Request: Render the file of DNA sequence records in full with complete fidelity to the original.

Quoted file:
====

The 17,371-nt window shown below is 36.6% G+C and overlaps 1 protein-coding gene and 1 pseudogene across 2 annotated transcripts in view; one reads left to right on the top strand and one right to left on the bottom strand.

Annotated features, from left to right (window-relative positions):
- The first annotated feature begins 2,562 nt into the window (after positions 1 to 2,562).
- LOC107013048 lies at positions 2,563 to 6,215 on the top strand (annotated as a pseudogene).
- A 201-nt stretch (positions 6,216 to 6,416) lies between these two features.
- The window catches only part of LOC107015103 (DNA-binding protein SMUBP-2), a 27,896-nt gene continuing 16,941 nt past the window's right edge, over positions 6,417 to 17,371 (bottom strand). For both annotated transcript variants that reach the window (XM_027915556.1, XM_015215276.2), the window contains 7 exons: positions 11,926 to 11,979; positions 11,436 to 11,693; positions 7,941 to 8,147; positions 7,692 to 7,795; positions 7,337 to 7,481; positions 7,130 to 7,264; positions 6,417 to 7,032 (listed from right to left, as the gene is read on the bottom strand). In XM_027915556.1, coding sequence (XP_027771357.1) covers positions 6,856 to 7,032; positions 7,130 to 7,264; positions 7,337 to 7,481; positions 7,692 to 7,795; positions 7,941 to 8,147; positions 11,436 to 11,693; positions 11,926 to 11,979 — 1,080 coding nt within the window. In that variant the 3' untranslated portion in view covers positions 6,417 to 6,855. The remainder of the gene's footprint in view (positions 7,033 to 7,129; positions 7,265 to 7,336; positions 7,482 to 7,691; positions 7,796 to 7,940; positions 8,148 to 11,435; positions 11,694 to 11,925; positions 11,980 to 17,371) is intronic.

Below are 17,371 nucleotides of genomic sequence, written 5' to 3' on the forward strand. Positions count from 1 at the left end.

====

The 17,371-nt window shown below is 36.6% G+C and overlaps 1 protein-coding gene and 1 pseudogene across 2 annotated transcripts in view; one reads left to right on the top strand and one right to left on the bottom strand.

Annotated features, from left to right (window-relative positions):
- The first annotated feature begins 2,562 nt into the window (after positions 1 to 2,562).
- LOC107013048 lies at positions 2,563 to 6,215 on the top strand (annotated as a pseudogene).
- A 201-nt stretch (positions 6,216 to 6,416) lies between these two features.
- The window catches only part of LOC107015103 (DNA-binding protein SMUBP-2), a 27,896-nt gene continuing 16,941 nt past the window's right edge, over positions 6,417 to 17,371 (bottom strand). For both annotated transcript variants that reach the window (XM_027915556.1, XM_015215276.2), the window contains 7 exons: positions 11,926 to 11,979; positions 11,436 to 11,693; positions 7,941 to 8,147; positions 7,692 to 7,795; positions 7,337 to 7,481; positions 7,130 to 7,264; positions 6,417 to 7,032 (listed from right to left, as the gene is read on the bottom strand). In XM_027915556.1, coding sequence (XP_027771357.1) covers positions 6,856 to 7,032; positions 7,130 to 7,264; positions 7,337 to 7,481; positions 7,692 to 7,795; positions 7,941 to 8,147; positions 11,436 to 11,693; positions 11,926 to 11,979 — 1,080 coding nt within the window. In that variant the 3' untranslated portion in view covers positions 6,417 to 6,855. The remainder of the gene's footprint in view (positions 7,033 to 7,129; positions 7,265 to 7,336; positions 7,482 to 7,691; positions 7,796 to 7,940; positions 8,148 to 11,435; positions 11,694 to 11,925; positions 11,980 to 17,371) is intronic.

Below are 17,371 nucleotides of genomic sequence, written 5' to 3' on the forward strand. Positions count from 1 at the left end.